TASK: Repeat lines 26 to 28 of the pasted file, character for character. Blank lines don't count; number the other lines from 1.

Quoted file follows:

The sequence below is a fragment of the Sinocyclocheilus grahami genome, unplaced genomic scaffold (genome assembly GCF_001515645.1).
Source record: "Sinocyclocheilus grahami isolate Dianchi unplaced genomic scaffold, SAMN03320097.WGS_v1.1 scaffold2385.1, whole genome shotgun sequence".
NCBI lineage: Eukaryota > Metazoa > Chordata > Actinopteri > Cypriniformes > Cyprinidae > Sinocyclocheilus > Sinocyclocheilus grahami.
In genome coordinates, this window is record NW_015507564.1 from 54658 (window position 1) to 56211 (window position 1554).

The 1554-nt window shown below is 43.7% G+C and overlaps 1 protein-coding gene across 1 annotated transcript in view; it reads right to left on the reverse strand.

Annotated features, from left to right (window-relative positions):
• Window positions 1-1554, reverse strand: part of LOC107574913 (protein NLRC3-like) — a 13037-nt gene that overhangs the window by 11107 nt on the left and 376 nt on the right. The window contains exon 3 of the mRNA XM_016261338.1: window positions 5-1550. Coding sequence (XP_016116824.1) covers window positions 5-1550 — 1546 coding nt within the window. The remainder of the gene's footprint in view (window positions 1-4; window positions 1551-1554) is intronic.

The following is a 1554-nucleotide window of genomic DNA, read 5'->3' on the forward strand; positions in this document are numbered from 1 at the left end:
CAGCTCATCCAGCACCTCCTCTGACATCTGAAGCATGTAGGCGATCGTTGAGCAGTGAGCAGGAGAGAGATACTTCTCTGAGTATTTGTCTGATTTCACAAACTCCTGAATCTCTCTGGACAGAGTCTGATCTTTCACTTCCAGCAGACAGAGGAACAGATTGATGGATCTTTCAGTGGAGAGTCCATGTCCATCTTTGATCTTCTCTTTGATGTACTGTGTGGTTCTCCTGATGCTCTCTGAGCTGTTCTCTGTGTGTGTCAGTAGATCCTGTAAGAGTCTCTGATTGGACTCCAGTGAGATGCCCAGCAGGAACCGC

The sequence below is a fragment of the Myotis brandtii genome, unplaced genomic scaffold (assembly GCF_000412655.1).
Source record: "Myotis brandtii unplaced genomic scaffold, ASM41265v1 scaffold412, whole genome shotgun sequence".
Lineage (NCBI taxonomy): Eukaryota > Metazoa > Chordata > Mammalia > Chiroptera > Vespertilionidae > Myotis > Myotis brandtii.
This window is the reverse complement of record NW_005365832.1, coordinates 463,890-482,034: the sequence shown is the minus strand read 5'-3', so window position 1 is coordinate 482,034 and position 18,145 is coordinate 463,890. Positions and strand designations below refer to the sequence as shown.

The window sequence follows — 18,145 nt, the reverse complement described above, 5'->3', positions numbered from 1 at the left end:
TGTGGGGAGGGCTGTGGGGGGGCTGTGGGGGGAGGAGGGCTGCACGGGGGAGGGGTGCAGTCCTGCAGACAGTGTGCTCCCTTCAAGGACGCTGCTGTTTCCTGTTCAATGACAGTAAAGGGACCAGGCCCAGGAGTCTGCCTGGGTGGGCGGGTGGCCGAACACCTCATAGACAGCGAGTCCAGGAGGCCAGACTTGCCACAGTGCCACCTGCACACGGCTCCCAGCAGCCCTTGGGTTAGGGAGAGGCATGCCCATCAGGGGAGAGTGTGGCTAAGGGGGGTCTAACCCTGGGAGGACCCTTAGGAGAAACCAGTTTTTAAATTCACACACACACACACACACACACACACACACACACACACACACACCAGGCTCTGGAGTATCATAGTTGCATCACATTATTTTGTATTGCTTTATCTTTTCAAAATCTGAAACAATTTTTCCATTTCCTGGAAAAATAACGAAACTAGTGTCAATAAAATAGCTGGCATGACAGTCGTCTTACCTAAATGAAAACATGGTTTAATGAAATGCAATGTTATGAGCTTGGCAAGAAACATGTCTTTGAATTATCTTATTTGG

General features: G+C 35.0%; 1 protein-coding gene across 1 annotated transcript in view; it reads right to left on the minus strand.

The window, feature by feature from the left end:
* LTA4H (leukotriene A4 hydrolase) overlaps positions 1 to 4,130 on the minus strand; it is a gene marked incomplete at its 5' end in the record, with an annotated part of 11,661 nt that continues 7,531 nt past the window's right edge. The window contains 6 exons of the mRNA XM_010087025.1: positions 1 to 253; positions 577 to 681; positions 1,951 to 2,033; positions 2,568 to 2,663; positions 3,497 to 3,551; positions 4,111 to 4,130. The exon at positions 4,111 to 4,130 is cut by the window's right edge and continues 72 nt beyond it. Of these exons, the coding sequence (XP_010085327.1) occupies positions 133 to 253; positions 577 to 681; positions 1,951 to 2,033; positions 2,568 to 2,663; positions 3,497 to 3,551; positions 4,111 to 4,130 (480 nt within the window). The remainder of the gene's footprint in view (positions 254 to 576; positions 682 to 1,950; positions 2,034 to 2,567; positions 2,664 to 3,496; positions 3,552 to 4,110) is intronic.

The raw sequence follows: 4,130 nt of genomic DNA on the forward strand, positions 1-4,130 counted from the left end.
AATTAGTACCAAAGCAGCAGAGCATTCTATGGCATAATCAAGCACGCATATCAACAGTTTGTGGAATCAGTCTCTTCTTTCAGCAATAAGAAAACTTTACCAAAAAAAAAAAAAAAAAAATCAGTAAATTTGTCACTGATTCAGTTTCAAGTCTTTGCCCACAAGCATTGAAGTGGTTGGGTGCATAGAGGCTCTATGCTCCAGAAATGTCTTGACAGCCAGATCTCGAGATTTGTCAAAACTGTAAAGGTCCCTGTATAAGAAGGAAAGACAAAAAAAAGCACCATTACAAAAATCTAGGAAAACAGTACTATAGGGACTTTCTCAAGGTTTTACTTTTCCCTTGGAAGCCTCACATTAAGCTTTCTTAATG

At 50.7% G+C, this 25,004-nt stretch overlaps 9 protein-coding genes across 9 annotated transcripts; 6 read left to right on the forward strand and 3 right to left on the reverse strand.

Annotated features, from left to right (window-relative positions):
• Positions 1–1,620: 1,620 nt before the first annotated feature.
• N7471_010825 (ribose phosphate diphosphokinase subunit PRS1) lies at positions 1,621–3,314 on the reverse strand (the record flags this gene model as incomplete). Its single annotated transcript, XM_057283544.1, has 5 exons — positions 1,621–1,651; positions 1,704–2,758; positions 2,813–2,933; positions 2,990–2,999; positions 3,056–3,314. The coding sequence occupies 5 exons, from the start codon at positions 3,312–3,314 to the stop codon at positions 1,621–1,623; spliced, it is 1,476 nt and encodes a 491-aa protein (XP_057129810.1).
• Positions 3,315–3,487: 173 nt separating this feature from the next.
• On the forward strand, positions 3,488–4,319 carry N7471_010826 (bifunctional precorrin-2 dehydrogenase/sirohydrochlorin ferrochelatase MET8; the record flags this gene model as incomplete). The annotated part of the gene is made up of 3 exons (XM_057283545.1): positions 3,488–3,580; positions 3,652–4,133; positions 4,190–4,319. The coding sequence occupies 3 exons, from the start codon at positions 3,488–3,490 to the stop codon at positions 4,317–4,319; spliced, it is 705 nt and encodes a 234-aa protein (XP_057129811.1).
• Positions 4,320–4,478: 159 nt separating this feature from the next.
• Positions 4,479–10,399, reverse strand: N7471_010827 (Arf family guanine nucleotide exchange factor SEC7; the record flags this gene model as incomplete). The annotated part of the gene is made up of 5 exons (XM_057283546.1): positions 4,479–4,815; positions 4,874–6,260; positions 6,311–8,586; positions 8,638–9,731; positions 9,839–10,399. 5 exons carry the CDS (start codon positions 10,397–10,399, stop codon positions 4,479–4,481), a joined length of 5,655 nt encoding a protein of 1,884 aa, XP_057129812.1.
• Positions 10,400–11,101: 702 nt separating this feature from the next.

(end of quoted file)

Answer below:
• On the forward strand, positions 3,488–4,319 carry N7471_010826 (bifunctional precorrin-2 dehydrogenase/sirohydrochlorin ferrochelatase MET8; the record flags this gene model as incomplete). The annotated part of the gene is made up of 3 exons (XM_057283545.1): positions 3,488–3,580; positions 3,652–4,133; positions 4,190–4,319. The coding sequence occupies 3 exons, from the start codon at positions 3,488–3,490 to the stop codon at positions 4,317–4,319; spliced, it is 705 nt and encodes a 234-aa protein (XP_057129811.1).
• Positions 4,320–4,478: 159 nt separating this feature from the next.
• Positions 4,479–10,399, reverse strand: N7471_010827 (Arf family guanine nucleotide exchange factor SEC7; the record flags this gene model as incomplete). The annotated part of the gene is made up of 5 exons (XM_057283546.1): positions 4,479–4,815; positions 4,874–6,260; positions 6,311–8,586; positions 8,638–9,731; positions 9,839–10,399. 5 exons carry the CDS (start codon positions 10,397–10,399, stop codon positions 4,479–4,481), a joined length of 5,655 nt encoding a protein of 1,884 aa, XP_057129812.1.